Upskilling is not easy, or an immediate option for everyone. Subhashini, 26, who owns a vegetable stall on Law’s Ghat Road, near Moonjikkal, is a mother of two. Her husband is a cook in a popular restaurant, who has been sent home on unpaid leave. Her business has closed due to travel restrictions. ‘There are no tourists, and the locals just go to the weekly market to buy fresh produce for the week,’ she says. She feels 2020 was a better time, as locals used to shop from local shops, at least.
How do we move beyond this impasse we have arrived at? Many feel that vaccinating to achieve herd immunity is the answer. To this end, many establishments have vaccinated employees and encourage associates to do the same for safety. There are many who do not want to get vaccinated for various reasons, even though vaccines are being provided free of cost by the Rotary Club of Kodaikanal and the Primary Healthcare Centre, who are conducting regular drives. Now, of course, it is hard to find one, and some residents and long-term visitors are going down to the plains to get their dose.
Some still insist that the second wave in Kodai has been caused by election rallies and religious congregations, not by visitors from the plains, holding out for the promise of controlled tourism as a sustainable option.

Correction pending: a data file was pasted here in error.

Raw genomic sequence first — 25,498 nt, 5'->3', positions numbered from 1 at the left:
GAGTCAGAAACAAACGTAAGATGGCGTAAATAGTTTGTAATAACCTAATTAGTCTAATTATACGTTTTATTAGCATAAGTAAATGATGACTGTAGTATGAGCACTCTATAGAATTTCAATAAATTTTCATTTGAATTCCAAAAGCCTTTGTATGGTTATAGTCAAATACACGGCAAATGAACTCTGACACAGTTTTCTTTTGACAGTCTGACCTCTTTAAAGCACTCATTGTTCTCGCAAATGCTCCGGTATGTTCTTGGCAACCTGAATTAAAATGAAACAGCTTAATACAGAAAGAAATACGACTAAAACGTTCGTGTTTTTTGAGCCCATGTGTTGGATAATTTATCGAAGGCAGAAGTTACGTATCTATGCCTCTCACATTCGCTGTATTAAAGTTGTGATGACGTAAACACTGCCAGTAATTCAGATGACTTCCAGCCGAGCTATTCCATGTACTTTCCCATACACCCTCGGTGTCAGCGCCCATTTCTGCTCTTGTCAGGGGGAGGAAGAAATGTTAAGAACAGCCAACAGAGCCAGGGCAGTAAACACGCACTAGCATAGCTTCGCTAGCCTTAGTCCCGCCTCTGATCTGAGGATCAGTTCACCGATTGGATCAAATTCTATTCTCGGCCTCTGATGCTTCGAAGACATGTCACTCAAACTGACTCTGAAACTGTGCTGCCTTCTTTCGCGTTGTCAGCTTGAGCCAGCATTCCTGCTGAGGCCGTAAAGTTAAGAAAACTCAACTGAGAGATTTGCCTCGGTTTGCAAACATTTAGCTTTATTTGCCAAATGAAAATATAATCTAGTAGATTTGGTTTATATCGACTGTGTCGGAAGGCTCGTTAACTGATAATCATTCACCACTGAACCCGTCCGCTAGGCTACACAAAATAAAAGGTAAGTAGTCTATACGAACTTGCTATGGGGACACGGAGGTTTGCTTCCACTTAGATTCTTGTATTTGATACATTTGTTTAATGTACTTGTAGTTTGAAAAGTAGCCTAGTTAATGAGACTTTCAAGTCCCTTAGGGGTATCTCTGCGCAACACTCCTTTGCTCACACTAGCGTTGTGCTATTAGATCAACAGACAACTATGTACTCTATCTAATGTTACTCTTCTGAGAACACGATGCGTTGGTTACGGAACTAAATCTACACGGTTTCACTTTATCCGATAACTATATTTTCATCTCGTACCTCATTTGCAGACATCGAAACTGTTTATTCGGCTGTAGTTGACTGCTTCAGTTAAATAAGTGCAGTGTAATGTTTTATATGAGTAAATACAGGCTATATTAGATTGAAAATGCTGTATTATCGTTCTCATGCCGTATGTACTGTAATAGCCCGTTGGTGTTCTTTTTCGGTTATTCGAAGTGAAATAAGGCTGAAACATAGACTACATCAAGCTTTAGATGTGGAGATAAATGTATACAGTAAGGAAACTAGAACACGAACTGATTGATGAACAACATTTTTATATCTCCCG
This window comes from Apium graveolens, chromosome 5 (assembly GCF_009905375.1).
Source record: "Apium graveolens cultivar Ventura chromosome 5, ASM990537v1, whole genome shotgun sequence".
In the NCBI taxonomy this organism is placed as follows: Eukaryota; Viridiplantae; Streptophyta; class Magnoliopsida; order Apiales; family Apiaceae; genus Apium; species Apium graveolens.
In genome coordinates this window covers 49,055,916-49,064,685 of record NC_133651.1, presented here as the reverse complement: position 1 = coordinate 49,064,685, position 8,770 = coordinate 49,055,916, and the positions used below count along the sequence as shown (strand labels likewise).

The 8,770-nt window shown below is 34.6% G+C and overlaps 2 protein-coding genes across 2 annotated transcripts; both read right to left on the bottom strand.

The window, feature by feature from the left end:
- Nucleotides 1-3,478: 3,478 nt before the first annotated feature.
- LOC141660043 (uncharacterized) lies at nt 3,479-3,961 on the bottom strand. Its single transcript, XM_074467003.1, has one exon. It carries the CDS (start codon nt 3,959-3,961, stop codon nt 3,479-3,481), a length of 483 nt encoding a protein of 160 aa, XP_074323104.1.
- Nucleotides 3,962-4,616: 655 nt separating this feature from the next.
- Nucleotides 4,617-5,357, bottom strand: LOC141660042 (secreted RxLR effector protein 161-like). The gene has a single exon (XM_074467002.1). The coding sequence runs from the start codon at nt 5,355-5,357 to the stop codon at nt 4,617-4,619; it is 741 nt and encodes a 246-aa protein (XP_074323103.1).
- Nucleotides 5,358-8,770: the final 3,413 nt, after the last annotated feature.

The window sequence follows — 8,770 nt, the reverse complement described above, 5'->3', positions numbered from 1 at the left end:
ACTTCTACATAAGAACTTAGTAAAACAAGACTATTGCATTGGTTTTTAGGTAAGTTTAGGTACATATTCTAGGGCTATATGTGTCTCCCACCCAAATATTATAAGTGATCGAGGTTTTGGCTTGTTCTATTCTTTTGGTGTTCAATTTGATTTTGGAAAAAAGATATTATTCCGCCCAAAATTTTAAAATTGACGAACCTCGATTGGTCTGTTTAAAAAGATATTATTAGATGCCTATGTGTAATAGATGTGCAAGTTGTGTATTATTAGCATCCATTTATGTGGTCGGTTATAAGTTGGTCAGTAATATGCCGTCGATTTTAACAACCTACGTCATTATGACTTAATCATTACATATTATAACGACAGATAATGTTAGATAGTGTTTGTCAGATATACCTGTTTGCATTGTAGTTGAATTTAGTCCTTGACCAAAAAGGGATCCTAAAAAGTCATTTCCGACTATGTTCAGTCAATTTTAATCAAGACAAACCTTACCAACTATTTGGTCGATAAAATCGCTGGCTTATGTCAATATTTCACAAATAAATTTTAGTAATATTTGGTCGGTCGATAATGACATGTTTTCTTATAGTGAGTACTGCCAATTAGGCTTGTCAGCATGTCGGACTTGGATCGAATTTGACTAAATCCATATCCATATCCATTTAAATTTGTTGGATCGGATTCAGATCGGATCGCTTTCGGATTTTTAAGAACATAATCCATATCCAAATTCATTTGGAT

Dr Aravindh agrees with this approach in theory, but feels it would not be practical to implement, involving measures such as enforced wearing of masks, regulating tourist inflow with e-passes, negative RT-PCR tests, and vaccination certificates, as well as a compulsory booking confirmation at ‘safe’ establishments for tourists staying overnight. Hoteliers are in agreement, but many are uncertain whether the rules will actually be followed.
As we persist through an extended, ongoing lockdown, traders and other business owners hope that the sun will soon rise on their economic fortunes—but who is to say what the virus’s plans are.